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Close friends May, Standard face off in state football finals

Staff Photo: Brendan Sullivan
St. Pius X head coach Paul Standard, right, and Buford defensive coordinator Dicky May have been close friends since they began coaching together at Dacula in the 1990s. They coached their sons' travel baseball and youth football teams together for years, but they haven't coached against each other since becoming great friends. That will change Friday in the Georgia Dome when Buford plays St. Pius X for the Class AAA state championship.

Staff Photo: Brendan Sullivan St. Pius X head coach Paul Standard, right, and Buford defensive coordinator Dicky May have been close friends since they began coaching together at Dacula in the 1990s. They coached their sons' travel baseball and youth football teams together for years, but they haven't coached against each other since becoming great friends. That will change Friday in the Georgia Dome when Buford plays St. Pius X for the Class AAA state championship.

PREP FOOTBALL

What: Class AAA state championship game, Buford vs. St. Pius

When: Friday, 5:30 p.m.

Where: Georgia Dome

TV: GPB

Dicky May and Paul Standard figured out pretty early in their high school football coaching careers, which span a combined 58 years now, that they share similar beliefs.

The veteran coaches are both intense competitors with a common joy for watching young people improve, something they discovered as assistant coaches at Dacula in the late 1990s. Their philosophies also crossed over into youth sports as they coached their sons, Michael May and P.G. Standard, for years on the same youth baseball and football teams.

"I remember coaching together with the minor league (9- and 10-year-old) Yankees and Paul coached them like they were the New York Yankees," May said. "He was born to coach. He's as competitive of a person as I've ever been around. When P.G. and Michael were 10 or 11, I remember working on the (baseball) field for an hour just to get ready for practice. It doesn't matter what age, he coaches with the same intensity."

Standard said he isn't alone in that regard.

"Don't let him fool you, he was pretty intense (in youth sports), too," Standard said. "We had a great time in those days. When I think of those days, it brings a smile to my face. It was a blast."

Unfortunately for the two close friends, only one will be smiling on Friday night.

May is the defensive coordinator for Buford, which takes on St. Pius, where Standard is the head coach, in the Class AAA state championship football game at the Georgia Dome. To make it more interesting, Standard runs the St. Pius offense.

"I love (May) dearly, so I don't relish being across the field from him this weekend," Standard said. "But that's part of this business. I know when the game's over, no matter the result, our friendship will remain strong. That won't change."

Their friendship is even deeper than some professional relationships.

As most high school football coaches do, they put in long hours at Dacula. That in itself creates a special bond among high school coaches.

The bond got even stronger, though, thanks to their children's youth sports. The practices, the road trips, the team parties.

Their time together was cut shorter when Michael and P.G. were in high school, but the two sons ended up playing football at LaGrange College. That meant the Standards and the Mays were tailgating buddies for the past four college seasons.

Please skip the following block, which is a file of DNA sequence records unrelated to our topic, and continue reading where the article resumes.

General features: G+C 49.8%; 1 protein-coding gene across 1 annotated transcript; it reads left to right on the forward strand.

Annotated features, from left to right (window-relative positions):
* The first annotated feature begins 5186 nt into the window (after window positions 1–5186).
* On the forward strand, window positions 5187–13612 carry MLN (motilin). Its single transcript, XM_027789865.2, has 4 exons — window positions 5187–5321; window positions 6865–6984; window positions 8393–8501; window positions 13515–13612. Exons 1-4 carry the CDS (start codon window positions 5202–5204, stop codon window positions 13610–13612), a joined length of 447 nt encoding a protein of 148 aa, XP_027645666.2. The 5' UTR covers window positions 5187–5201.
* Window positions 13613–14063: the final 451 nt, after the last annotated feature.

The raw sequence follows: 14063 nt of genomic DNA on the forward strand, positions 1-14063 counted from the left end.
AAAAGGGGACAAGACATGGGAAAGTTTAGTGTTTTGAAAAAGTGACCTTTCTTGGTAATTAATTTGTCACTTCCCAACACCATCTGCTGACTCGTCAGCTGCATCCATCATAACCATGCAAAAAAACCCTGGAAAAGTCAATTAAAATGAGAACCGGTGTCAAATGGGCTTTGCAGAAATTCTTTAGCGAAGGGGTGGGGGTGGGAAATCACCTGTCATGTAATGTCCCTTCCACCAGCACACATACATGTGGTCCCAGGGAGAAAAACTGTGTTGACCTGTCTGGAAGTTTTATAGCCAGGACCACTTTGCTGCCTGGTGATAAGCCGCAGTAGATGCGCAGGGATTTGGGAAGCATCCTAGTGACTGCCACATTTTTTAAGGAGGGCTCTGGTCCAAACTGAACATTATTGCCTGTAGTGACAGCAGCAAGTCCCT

"He and I have gotten really close over the years," May said. "We don't see each other as much as we'd like during the week, but we stay in touch. Thursday is big for both of us. We generally like to talk to each other on Thursdays."

May has enjoyed the updates from his good friend, who has returned St. Pius to its glory days as a football power. Standard, who played for the Golden Lions himself under legendary coach George Maloof, has led the Catholic school to 10 playoff appearances in his 12 seasons there.

Standard's best chance at a state championship comes Friday in St. Pius' first football title game appearance since it won its only title in 1968.

"We've spent so much time together and the man loves ball, he loves to work with kids and he loves to see them get better," May said of Standard. "That's why he's so successful and he's been so successful there. He treats his kids right. He's hard on them, but he loves them. I think that's why they're playing so hard for him now."

While a state title ring would be a rare treat for Standard, it would be another in the jewelry display for May, a 1978 Central Gwinnett grad. He coaches for a perennial powerhouse that wins state championships in bulk.

The Wolves have won four state championships since May was hired in 2005.

"Doesn't he have enough rings? How many does he need?" Standard joked. "Dicky's a great coach. He's intense. His kids love to play for him. His kids always play with great emotion and great desire. His kids are as well-coached as any teams around. I consider Dicky one of the best defensive coordinators in our state."

Standard also considers May one of his best friends in the world. That doubles the oddness of the head-to-head, finals matchup.

Both coaches want to win, so a loss would be extremely disappointing. At the same time, the loser will know the result was rewarding for a good friend.

"I'm happy for him to get where he's at, but we're fighting for the same thing," May said. "We'll remain great friends no matter what happens. But for that 48 minutes, it's going to be a war."